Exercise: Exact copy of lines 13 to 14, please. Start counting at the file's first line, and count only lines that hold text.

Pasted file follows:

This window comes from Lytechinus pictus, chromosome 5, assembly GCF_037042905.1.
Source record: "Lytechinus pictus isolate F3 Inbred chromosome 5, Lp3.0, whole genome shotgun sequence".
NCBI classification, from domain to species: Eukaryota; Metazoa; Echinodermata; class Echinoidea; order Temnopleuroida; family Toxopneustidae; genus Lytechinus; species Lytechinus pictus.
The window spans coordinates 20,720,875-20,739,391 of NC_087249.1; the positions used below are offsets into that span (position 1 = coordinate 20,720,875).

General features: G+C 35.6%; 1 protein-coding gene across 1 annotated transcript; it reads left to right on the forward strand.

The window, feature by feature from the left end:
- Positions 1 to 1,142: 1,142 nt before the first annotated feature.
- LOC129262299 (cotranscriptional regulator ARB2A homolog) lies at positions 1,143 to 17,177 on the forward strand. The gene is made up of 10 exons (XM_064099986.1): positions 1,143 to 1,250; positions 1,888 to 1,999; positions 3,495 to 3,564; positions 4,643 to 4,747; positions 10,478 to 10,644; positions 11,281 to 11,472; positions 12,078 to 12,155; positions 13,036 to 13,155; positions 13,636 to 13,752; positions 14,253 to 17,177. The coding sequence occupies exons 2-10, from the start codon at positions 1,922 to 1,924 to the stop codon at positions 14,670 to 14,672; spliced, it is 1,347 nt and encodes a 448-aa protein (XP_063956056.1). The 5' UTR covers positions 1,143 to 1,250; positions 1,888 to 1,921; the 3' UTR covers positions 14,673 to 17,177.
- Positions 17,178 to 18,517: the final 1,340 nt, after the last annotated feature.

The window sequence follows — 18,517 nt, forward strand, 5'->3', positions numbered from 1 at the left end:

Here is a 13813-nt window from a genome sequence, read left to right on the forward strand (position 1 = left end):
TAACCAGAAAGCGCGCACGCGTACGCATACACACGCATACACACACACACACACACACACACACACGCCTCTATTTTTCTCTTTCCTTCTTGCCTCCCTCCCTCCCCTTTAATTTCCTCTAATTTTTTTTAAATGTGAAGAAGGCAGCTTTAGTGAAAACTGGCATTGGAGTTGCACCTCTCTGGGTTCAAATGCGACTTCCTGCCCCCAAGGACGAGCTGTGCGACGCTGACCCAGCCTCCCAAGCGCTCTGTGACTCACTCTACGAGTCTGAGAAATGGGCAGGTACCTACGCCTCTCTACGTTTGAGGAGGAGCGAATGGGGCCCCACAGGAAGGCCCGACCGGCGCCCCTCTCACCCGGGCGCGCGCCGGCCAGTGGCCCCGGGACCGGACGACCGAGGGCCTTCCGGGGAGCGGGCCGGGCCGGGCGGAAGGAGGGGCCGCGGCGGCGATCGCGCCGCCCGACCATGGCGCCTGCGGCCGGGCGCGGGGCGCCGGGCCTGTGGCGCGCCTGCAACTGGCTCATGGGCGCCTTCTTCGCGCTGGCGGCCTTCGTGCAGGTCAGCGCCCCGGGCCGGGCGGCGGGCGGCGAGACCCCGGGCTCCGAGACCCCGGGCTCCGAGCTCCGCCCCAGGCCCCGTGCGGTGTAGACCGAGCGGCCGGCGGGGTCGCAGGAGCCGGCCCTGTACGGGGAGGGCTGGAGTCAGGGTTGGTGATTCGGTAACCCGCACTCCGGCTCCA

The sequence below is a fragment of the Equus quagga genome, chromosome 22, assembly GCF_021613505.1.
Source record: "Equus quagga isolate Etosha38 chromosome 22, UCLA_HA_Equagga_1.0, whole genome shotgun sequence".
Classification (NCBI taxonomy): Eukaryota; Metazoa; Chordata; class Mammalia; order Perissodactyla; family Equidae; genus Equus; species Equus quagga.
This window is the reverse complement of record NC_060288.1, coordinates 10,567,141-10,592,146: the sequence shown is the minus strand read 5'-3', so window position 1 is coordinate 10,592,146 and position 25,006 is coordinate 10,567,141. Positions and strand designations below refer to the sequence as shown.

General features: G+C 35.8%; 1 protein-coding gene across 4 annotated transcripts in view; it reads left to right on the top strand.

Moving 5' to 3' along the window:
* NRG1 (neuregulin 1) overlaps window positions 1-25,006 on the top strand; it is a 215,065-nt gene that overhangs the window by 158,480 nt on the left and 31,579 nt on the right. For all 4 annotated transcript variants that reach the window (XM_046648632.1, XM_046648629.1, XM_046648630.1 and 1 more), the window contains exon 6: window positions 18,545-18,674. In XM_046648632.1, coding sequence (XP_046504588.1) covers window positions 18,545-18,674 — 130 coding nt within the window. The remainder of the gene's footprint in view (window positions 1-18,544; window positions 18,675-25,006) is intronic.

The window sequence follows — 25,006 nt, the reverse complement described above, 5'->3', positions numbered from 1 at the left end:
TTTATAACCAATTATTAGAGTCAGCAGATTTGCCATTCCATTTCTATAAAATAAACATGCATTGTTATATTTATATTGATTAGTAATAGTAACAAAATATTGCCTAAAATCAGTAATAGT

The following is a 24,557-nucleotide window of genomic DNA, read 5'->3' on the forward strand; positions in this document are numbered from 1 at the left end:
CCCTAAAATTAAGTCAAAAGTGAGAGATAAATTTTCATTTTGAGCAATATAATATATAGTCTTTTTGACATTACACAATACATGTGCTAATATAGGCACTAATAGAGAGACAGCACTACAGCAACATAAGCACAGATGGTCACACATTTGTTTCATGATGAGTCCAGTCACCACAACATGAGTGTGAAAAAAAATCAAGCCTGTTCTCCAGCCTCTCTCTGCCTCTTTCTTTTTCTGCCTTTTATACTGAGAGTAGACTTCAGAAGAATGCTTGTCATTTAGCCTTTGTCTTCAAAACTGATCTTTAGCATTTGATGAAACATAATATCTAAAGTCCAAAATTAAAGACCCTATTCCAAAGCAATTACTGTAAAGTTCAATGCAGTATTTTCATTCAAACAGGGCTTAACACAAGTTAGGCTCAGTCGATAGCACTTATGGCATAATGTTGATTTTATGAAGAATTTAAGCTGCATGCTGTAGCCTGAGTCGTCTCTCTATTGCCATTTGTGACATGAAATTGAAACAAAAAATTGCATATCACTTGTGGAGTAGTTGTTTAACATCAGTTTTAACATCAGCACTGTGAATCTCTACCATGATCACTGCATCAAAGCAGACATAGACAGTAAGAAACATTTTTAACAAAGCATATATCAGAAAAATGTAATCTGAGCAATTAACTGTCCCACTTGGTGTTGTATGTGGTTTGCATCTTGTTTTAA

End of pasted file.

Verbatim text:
The sequence below is a fragment of the Equus quagga genome, chromosome 22, assembly GCF_021613505.1.
Source record: "Equus quagga isolate Etosha38 chromosome 22, UCLA_HA_Equagga_1.0, whole genome shotgun sequence".